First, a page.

Beaufort's iconic Bay Street complements surrounding residential addresses, something planners say would be impossible today.
The concept traces back to ancient China and Rome. It was also used in pivotal city planning from the 16th to 19th centuries. And then somewhere in the 20th century folks stopped caring so much about how you designed a building and more how you intended to use it.
And so the thinking goes that cities turned from being dense residential, walking areas into urban sprawl where you needed to drive from pocket of residential to pocket of business.
As that realization sweeps the country, several Beaufort area cities are looking to turn back the clock to recapture what has been lost in city planning.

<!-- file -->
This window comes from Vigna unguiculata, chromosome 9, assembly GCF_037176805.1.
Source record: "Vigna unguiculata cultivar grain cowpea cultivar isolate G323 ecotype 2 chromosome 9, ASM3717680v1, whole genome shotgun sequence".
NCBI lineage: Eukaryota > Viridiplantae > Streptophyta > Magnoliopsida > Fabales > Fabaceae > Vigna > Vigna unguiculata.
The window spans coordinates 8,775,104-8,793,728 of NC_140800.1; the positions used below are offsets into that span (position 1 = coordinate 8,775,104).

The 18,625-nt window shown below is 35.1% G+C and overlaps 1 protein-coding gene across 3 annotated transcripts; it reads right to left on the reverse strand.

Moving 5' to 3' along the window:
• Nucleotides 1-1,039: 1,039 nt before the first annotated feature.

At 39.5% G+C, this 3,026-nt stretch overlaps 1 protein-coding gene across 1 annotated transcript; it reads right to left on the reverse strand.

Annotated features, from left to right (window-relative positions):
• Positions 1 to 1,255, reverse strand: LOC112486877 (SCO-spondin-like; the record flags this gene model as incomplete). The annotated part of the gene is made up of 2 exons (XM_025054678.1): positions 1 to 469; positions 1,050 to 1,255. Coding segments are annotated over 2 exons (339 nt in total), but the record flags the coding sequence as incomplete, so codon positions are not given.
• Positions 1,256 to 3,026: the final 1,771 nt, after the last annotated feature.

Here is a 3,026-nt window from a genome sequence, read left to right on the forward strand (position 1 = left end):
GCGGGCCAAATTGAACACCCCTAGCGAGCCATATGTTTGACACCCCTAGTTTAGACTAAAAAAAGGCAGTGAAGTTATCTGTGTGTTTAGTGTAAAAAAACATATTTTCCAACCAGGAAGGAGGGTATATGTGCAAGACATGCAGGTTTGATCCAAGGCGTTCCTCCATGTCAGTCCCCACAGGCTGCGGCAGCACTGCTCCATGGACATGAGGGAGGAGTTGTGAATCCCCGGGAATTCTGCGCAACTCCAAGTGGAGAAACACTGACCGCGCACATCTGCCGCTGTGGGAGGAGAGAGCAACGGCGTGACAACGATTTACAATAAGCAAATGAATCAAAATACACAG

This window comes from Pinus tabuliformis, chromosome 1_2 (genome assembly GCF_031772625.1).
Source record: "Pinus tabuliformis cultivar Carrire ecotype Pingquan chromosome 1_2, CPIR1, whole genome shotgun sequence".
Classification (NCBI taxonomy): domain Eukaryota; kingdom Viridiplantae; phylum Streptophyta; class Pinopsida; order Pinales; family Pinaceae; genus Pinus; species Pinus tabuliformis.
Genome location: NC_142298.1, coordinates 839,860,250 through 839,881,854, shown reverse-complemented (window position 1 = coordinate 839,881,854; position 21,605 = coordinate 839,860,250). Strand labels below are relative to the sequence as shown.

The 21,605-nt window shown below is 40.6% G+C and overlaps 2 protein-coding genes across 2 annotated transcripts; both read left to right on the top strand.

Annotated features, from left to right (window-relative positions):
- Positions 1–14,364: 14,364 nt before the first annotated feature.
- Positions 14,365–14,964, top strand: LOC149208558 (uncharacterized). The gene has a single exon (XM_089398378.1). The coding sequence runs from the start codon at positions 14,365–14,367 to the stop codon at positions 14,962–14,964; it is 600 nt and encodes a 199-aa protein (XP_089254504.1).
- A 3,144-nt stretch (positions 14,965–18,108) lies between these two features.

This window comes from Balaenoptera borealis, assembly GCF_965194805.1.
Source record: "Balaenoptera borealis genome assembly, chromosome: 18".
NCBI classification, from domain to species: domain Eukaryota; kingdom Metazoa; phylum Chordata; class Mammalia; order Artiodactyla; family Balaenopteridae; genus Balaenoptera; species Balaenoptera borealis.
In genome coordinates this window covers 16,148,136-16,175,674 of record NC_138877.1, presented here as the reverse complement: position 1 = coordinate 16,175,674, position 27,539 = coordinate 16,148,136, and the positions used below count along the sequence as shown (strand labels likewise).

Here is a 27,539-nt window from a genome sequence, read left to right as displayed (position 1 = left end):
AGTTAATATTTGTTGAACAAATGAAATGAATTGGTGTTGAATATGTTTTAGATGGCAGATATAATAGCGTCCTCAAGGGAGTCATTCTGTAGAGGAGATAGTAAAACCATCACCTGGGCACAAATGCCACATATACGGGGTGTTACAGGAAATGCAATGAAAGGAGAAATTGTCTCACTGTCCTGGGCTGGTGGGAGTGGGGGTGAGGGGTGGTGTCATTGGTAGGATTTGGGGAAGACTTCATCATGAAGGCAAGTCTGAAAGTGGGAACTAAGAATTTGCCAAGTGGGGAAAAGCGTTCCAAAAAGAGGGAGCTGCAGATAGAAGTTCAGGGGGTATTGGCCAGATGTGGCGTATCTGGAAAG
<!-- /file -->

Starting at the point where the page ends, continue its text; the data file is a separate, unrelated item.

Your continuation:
The City of Beaufort, Port Royal, and Beaufort County are all working together to develop plans that allow for better intermingling of living and work spaces to reduce traffic problems and increase visitor appeal.
Today The Island Packet has a trio of articles on the subject that aim to help you understand what's happening and what planners are thinking.
The first article focusses on the big picture of form based codes and how they'd be used locally, the second looks at how such a discussion unfolded on Daufuskie Island, and the third is table of what parts of the region have such codes and how they're implemented.
As a microcosm of this debate you can also look to the conversation underway about redoing the zoning on Bladen Street.